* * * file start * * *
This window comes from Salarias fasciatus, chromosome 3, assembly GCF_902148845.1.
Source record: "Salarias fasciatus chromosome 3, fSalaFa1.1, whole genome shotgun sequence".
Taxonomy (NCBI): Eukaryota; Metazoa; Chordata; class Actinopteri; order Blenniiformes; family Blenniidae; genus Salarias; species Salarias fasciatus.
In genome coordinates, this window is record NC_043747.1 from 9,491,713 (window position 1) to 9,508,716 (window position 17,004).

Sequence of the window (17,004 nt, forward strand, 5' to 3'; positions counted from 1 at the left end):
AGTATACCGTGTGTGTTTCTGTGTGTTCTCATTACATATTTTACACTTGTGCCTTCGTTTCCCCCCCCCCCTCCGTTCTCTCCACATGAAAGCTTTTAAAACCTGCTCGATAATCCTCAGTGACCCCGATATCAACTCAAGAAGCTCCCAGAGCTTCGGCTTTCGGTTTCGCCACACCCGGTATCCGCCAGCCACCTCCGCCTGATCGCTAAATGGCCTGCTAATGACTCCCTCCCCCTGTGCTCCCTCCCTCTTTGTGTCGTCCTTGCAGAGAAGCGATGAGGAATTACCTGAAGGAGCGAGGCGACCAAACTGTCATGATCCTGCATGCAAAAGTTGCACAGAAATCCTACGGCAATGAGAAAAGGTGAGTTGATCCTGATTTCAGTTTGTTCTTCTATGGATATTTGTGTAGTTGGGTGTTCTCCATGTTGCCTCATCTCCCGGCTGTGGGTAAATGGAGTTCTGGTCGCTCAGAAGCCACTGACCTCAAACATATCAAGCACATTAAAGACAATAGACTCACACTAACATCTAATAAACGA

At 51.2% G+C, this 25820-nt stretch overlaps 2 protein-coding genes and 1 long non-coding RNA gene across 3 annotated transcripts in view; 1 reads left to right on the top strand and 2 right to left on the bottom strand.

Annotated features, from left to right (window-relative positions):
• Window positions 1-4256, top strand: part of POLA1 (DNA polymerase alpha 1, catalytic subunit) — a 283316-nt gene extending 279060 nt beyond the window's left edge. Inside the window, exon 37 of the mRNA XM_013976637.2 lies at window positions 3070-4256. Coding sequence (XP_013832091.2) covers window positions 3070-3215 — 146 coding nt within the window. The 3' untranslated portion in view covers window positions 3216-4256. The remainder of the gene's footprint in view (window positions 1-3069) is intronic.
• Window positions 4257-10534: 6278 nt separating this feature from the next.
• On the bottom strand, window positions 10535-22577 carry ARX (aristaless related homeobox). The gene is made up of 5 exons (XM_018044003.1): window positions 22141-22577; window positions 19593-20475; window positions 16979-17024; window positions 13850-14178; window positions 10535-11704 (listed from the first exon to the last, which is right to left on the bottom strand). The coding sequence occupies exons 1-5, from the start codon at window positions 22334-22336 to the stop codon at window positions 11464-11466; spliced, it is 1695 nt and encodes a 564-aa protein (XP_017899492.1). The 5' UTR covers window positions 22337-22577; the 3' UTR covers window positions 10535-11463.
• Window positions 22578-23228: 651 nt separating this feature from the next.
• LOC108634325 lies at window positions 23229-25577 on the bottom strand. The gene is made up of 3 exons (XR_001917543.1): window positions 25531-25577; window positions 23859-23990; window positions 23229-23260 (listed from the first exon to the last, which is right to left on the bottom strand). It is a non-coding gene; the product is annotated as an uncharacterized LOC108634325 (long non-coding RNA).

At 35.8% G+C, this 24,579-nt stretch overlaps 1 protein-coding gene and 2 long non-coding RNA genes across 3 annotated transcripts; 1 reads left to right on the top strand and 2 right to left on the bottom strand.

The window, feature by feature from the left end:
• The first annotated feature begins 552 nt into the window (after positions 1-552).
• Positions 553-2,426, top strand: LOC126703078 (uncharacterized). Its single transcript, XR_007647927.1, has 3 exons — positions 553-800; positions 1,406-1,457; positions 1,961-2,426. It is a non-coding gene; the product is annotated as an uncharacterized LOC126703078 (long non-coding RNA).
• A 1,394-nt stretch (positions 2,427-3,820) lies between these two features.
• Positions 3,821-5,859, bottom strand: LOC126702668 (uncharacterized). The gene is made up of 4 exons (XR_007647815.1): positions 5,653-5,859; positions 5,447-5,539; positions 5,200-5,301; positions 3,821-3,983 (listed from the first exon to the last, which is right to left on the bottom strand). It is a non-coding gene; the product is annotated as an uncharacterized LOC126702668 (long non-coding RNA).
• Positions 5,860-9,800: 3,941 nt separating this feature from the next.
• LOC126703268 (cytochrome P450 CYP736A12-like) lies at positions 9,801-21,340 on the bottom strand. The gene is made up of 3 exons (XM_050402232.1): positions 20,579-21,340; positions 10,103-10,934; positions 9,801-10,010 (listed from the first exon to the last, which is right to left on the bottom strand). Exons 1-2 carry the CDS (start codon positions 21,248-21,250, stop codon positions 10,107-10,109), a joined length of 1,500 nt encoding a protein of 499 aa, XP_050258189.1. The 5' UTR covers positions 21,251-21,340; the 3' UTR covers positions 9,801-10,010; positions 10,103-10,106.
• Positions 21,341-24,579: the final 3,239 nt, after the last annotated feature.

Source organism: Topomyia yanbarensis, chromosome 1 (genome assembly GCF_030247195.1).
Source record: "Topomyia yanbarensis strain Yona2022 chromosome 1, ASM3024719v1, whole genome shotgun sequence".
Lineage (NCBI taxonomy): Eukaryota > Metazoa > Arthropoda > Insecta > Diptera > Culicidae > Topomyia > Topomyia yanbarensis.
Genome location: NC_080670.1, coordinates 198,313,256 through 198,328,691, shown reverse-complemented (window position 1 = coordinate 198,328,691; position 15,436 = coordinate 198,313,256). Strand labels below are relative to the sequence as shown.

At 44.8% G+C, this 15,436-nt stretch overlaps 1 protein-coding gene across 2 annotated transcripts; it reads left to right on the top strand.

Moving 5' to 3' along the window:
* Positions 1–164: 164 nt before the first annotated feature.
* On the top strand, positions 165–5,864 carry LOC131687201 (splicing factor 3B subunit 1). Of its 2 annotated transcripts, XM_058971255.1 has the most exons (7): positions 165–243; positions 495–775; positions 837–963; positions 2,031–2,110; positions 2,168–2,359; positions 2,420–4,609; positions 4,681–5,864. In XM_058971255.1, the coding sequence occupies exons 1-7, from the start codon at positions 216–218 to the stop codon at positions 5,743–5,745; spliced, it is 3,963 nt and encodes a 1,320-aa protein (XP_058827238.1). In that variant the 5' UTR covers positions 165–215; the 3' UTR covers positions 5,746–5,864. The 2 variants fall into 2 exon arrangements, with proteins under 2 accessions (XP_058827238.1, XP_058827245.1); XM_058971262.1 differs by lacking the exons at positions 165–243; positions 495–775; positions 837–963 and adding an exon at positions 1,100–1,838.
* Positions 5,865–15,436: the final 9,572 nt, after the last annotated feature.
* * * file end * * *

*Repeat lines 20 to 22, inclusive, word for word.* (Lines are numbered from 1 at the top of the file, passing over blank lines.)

• Positions 5,860-9,800: 3,941 nt separating this feature from the next.
• LOC126703268 (cytochrome P450 CYP736A12-like) lies at positions 9,801-21,340 on the bottom strand. The gene is made up of 3 exons (XM_050402232.1): positions 20,579-21,340; positions 10,103-10,934; positions 9,801-10,010 (listed from the first exon to the last, which is right to left on the bottom strand). Exons 1-2 carry the CDS (start codon positions 21,248-21,250, stop codon positions 10,107-10,109), a joined length of 1,500 nt encoding a protein of 499 aa, XP_050258189.1. The 5' UTR covers positions 21,251-21,340; the 3' UTR covers positions 9,801-10,010; positions 10,103-10,106.
• Positions 21,341-24,579: the final 3,239 nt, after the last annotated feature.